- Introduction to the work of Elinor Ostrom on the Commons, and principles of community resource management.
- Introduction to species, ecology, ethics, equipment, siting considerations, seasonality, harvest, processing.
- We’ll discuss bio-safety protocols, look at seaweed health and disease management strategies.
- We will talk about local economy, political ecology and learning our lessons from fisheries history in Maine.
- We’ll discuss what kind of policy is needed create a Maine seaweed sector inviting to young, conservation-minded mariculturists.
- We’ll evaluate wild and cultivated products, discuss best practices and market potential
- We will have plenty of time for discussion.
Farm lunch provided $200/Scholarships available. Email firstname.lastname@example.org to RSVP
– July 21st – 22nd: “Halls away Downeast” – A bus-your of historic halls from Ellsworth to Eastport, Maine.
– September 7th – 9th: Edible Wild Plants and Mushrooms in the Maine Woodlands and Wildlands – with Russ Cohen and Peter McCoy
Emma made a nice calendar online where you can view the full line up.
We’ve also got a few hovering workshops on natural beekeeping, oystering and another one on seaweed ecology…so stay tuned! We will be posting them on social media and the online calendar.
Sources of hopeful and useful news
Given the state of the world, we are finding that without some effort we fall into a NYTime/NPR/Guardian votex of headline -in the time that could be spend on personal research and inquiry on topics relevant to intervention. Therefore we have been taking the effort to catelog alternative sources of new and learning which can occupy the ‘news curiosity’ in a more uplifting and fulfillling manner You get the drift?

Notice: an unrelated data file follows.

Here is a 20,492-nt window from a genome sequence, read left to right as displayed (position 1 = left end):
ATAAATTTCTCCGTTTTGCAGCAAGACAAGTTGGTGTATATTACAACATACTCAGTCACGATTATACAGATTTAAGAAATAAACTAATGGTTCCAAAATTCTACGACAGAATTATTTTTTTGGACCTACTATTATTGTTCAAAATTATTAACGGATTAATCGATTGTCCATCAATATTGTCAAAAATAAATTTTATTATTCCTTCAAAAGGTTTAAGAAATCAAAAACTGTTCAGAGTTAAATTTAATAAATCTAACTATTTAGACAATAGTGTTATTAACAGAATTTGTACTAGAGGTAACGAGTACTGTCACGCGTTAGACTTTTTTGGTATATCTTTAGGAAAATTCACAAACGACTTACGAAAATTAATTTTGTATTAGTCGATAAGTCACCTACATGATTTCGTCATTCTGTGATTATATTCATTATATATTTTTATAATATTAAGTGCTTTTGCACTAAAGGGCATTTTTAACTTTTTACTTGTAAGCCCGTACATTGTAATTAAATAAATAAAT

Global Sisters Report – news from nuns around the world.
Reveal – a podcast from the Centre for Investigative Reporting.
Down to Earth – a podcast from Quivira Coalition
The new food economy – a slightly bitchy new online food and farm news source, we love them!
Here is a list of others that you should check out too!
Heritage Radio Network
Farmer to Farmer Podcasts
Radio Cate/ Down to Earth
Delicious Revolution Podcast
The Daily Yonder
Perennial Plate videos
Rural in These Times newspaper
Rural Roots Film Festival
Sought: EXPERIENCED and EXCELLENT volunteer proofreader/final editor for the forthcoming Greenhorns guide to Food Logistics. You will work in partnership with Claire and Leah the authors, to bring to final perfection our new guidebooks as we head into layout and art production. It says volunteer, but we’d be very willing to barter you a free tipi-weekend with blueberries and boating for your family. Email email@example.com
Sought: Part-time Spring/Summer Greenhorns! We’re looking for a few good part time residential workers to help with establishing our summer camp infrastructure, cataloging the library, preparing the hall for the new office and our summer programs. We can also help you find other local work around here in Downeast Maine…there are wonderful local organic businesses to chose from. Get in touch now! with your resume and cover letter. Early birds et their first choice of bay-view tend platform. We are looking for motivated, happy, helpful and kind-spirited Greenhorns for our new home, we had such delightful winter helpers..and now the sun is shining and the air is warm! Email firstname.lastname@example.org
Sought: micro-part-time Greenhorns bloggers, please get in touch with Emma@greenhorns.org, blog maven about contributing to our beloved blog. Usually it’s a 1-2 hour a week commitment and gives you a chance to peer into an amazing trove of news items!
Looking forward to a very busy summer!
Thanks to our crew,
Soraya Farivar – Former intern, current Greenhorn
Ethan Bien – OurLand
Arista Holden – Downeast Fox Fire Sail Camp
Briana Olson – Almanac Editor
Katie Eberle – Almanac Design
Leah Cook & Claire Cekander – Greenhorns Guide to Food Logistics
Emma O’Leary – Administrative Director
Ian McSweeney – Treasurer
Severine Fleming – Director
Donate to help the Greenhorns continue with our important work. Please click here and feel happy that your support is shared (8%) with our new fiscal sponsor MOFGA (Maine Farmers and Gardeners Association)